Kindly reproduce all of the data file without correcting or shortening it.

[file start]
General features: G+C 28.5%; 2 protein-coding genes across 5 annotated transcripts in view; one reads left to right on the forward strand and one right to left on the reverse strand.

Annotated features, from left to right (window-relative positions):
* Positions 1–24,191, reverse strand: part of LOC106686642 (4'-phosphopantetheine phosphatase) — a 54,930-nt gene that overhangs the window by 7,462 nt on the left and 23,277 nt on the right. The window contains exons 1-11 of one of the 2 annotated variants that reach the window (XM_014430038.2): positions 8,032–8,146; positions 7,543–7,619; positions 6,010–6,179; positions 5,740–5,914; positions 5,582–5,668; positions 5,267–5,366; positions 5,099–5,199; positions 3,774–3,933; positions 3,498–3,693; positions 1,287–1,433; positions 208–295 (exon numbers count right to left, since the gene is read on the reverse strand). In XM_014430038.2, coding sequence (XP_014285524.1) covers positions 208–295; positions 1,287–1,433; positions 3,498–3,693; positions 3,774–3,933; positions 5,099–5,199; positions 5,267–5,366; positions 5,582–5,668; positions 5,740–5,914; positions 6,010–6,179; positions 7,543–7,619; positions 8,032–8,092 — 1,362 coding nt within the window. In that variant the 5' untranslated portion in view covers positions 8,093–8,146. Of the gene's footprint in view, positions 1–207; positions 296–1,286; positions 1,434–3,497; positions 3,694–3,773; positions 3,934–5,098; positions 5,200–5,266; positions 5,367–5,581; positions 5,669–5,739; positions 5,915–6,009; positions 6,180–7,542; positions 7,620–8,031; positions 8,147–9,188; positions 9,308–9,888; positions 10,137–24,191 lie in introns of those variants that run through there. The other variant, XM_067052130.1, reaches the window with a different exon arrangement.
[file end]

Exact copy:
General features: G+C 28.5%; 2 protein-coding genes across 5 annotated transcripts in view; one reads left to right on the forward strand and one right to left on the reverse strand.

Annotated features, from left to right (window-relative positions):
* Positions 1–24,191, reverse strand: part of LOC106686642 (4'-phosphopantetheine phosphatase) — a 54,930-nt gene that overhangs the window by 7,462 nt on the left and 23,277 nt on the right. The window contains exons 1-11 of one of the 2 annotated variants that reach the window (XM_014430038.2): positions 8,032–8,146; positions 7,543–7,619; positions 6,010–6,179; positions 5,740–5,914; positions 5,582–5,668; positions 5,267–5,366; positions 5,099–5,199; positions 3,774–3,933; positions 3,498–3,693; positions 1,287–1,433; positions 208–295 (exon numbers count right to left, since the gene is read on the reverse strand). In XM_014430038.2, coding sequence (XP_014285524.1) covers positions 208–295; positions 1,287–1,433; positions 3,498–3,693; positions 3,774–3,933; positions 5,099–5,199; positions 5,267–5,366; positions 5,582–5,668; positions 5,740–5,914; positions 6,010–6,179; positions 7,543–7,619; positions 8,032–8,092 — 1,362 coding nt within the window. In that variant the 5' untranslated portion in view covers positions 8,093–8,146. Of the gene's footprint in view, positions 1–207; positions 296–1,286; positions 1,434–3,497; positions 3,694–3,773; positions 3,934–5,098; positions 5,200–5,266; positions 5,367–5,581; positions 5,669–5,739; positions 5,915–6,009; positions 6,180–7,542; positions 7,620–8,031; positions 8,147–9,188; positions 9,308–9,888; positions 10,137–24,191 lie in introns of those variants that run through there. The other variant, XM_067052130.1, reaches the window with a different exon arrangement.